While the letter’s signatories are U.S. senators, they do not have the “authority of the United States” as required by law since, in conducting foreign policy, the executive branch is the United States’ only authorized authority, taking into consideration the occasional “Advice and Consent of the Senate” as prescribed by the Constitution. It’s directly addressed to leaders of a foreign government presently involved in talks with the U.S., and it is designed to thwart those talks. Unless the senators were authorized by the President to address Iran’s leaders in this letter, the 47 U.S. senators violated a federal law that carries a prison term of up to three years.
§ 953. Private correspondence with foreign governments.
Any citizen of the United States, wherever he may be, who, without authority of the United States, directly or indirectly commences or carries on any correspondence or intercourse with any foreign government or any officer or agent thereof, with intent to influence the measures or conduct of any foreign government or of any officer or agent thereof, in relation to any disputes or controversies with the United States, or to defeat the measures of the United States, shall be fined under this title or imprisoned not more than three years, or both.
1 Stat. 613, January 30, 1799, codified at 18 U.S.C. § 953 (2004).
The Constitution expressly provides sole authority to the President or his designated representative to negotiate with other countries. The Congress only has that authority if the President extends it to them. They only authority they have is after the negotiations are over…and then only if it’s a treaty.
Moreover, the action may be considered sedition: “sedition is overt conduct, such as speech and organization, that is deemed by the legal authority to tend toward insurrection against the established order.” This Republican action is clearly designed to undermine the authority of the legally elected executive while negotiating with a hostile foreign power—it is formal, declared in writing, printed and signed on official Senatorial letterhead, and was not voted on by Congress before the act of sedition took place. As such, it is prosecutable under 18 US Code Chapter 115.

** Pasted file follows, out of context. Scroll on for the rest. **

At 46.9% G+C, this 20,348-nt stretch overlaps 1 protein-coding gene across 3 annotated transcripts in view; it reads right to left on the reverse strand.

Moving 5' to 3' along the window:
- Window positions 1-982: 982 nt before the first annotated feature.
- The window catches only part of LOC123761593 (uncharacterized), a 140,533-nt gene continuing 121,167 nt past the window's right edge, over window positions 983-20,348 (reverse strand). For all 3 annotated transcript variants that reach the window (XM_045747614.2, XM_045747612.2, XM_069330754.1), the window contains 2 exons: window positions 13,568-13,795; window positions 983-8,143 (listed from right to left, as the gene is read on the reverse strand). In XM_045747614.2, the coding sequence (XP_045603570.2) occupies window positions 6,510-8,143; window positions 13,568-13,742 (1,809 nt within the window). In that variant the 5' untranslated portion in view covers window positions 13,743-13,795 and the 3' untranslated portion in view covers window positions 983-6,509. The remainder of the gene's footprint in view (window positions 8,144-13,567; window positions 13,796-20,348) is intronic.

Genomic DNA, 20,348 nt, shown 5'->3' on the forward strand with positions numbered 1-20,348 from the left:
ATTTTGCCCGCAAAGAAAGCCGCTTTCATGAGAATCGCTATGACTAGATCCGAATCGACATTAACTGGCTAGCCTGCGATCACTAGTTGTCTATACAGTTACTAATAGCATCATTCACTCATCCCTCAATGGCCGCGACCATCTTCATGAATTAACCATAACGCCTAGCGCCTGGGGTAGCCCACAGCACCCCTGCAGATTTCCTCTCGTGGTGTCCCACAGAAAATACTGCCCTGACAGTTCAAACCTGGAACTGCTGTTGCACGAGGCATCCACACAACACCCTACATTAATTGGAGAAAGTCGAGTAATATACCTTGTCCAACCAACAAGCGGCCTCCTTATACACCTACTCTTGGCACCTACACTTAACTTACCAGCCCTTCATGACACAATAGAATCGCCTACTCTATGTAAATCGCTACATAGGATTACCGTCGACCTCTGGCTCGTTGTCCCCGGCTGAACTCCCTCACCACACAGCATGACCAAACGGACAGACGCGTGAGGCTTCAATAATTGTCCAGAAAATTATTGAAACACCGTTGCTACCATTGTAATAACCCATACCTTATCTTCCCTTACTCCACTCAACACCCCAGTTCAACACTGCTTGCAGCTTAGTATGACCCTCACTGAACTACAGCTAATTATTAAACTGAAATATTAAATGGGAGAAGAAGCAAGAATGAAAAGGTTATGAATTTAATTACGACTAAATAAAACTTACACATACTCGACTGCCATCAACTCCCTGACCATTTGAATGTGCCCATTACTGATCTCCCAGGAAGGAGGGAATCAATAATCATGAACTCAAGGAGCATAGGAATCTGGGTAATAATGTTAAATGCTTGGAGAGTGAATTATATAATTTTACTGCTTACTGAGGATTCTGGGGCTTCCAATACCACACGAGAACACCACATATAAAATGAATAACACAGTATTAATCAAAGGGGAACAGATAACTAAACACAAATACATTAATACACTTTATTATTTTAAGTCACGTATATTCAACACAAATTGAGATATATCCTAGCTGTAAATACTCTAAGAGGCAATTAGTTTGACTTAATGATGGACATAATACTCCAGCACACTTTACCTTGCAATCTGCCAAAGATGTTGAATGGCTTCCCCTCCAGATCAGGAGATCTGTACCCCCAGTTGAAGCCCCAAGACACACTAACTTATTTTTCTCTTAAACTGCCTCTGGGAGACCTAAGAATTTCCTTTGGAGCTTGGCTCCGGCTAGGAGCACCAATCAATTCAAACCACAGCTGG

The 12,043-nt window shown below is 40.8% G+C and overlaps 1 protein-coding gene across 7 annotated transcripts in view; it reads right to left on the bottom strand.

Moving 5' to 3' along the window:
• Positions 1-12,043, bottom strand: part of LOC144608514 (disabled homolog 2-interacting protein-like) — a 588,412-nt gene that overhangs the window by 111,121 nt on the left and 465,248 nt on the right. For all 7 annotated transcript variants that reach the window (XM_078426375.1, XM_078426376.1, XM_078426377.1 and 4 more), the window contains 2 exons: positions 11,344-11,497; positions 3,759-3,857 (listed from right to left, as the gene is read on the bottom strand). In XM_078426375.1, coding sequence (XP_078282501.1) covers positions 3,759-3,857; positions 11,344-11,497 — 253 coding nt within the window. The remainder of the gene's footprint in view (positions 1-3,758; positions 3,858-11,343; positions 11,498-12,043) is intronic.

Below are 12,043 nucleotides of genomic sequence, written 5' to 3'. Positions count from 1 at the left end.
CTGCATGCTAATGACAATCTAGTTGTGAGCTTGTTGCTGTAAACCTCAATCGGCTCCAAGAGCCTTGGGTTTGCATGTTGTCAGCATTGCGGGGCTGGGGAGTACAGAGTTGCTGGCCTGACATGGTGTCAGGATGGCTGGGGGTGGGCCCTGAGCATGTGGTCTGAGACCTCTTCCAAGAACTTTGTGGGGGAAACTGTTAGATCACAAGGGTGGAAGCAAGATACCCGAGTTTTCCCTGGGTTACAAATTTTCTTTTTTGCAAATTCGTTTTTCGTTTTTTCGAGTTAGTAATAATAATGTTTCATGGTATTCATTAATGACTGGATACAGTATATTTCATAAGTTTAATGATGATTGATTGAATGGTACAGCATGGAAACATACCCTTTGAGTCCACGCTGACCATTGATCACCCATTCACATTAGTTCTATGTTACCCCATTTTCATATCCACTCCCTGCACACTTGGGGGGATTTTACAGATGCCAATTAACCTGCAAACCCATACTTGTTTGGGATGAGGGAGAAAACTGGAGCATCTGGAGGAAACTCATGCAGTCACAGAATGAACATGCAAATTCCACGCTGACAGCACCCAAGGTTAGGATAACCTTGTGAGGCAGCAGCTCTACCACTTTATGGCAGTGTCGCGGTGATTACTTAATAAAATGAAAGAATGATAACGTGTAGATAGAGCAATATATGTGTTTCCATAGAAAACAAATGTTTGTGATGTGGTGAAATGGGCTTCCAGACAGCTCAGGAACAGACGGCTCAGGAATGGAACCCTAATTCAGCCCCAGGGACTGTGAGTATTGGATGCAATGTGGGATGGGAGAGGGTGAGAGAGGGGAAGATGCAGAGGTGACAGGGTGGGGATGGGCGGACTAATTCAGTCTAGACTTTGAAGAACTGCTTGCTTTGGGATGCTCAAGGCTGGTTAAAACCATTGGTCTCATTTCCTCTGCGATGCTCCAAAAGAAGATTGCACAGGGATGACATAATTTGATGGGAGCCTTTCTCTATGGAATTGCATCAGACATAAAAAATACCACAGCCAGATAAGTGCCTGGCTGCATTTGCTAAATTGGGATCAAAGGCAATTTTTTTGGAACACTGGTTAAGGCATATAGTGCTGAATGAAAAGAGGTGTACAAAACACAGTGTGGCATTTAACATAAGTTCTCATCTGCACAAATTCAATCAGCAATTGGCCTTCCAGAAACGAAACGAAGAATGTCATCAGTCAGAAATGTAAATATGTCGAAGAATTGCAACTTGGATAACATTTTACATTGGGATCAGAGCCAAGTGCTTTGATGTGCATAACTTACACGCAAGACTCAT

They are aiding and comforting the Iranians by presenting the United States as irrevocably divided and utterly undisciplined nation. The Republican Senators clearly have no interest other than their own aggrandizement and the sabotage of effort to make the world a safer place for all.
Republican party members have demonstrated themselves on numerous contemporary occasions to be unfit to govern.
“In thirty-six years in the United States Senate, I cannot recall another instance in which Senators wrote directly to advise another country — much less a longtime foreign adversary — that the President does not have the constitutional authority to reach a meaningful understanding with them. This letter sends a highly misleading signal to friend and foe alike that that our Commander-in-Chief cannot deliver on America’s commitments — a message that is as false as it is dangerous.
“The decision to undercut our President and circumvent our constitutional system offends me as a matter of principle. As a matter of policy, the letter and its authors have also offered no viable alternative to the diplomatic resolution with Iran that their letter seeks to undermine.”
—Vice President Biden in a statement released by the White House
Once upon a time, Republicans negotiated nuclear agreements with archenemies, and they actually signed them—Ronald Reagan and George H.W. Bush. Reagan’s approach was simple and has guided President Obama’s tact: “Trust, but verify.” Thirty years later, it’s a shame Republicans refuse example.
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Eighteen nations legally allow the freedom to marry for same-sex couples nationwide (Netherlands, Belgium, Spain, Canada, South Africa, Norway, Sweden, Portugal, Iceland, Argentina, Denmark, France, Brazil, Uruguay, New Zealand, Britain, Luxembourg and Finland)
Two very large nations have regional or court-directed provisions enabling same-sex couples to share in the freedom to marry (Mexico and the United States [soon to be nationwide]). In Slovenia, Parliament approved a marriage bill in March 2015, and it awaits signature by the President.
Fourteen other countries provide legal protections for same-sex couples through “unions.”
As more and more countries—and hopefully soon in the United States with a Supreme Court decision—win the freedom to marry, families are supported and communities and countries strengthened by protecting all loving committed couples. The world can become stronger while growing kinder and more respecting of freedoms.
Once reserved for the disaffected upper-middle-class millennial, the hipster trend has experienced widespread adoption in design, decorating, eating, dressing, marketing, and huge sales for associated products over the last decade. Fortunately, for some of us, “Brooklyn, where the hipster trend originated, has moved on from the term and the ethos,” and so, hopefully, will the rest of the country—Fortune Magazine is guessing soon in a recent article on investments that maintained valuations of hipster-modulated firms is peaking. Couldn’t happen quickly enough for me.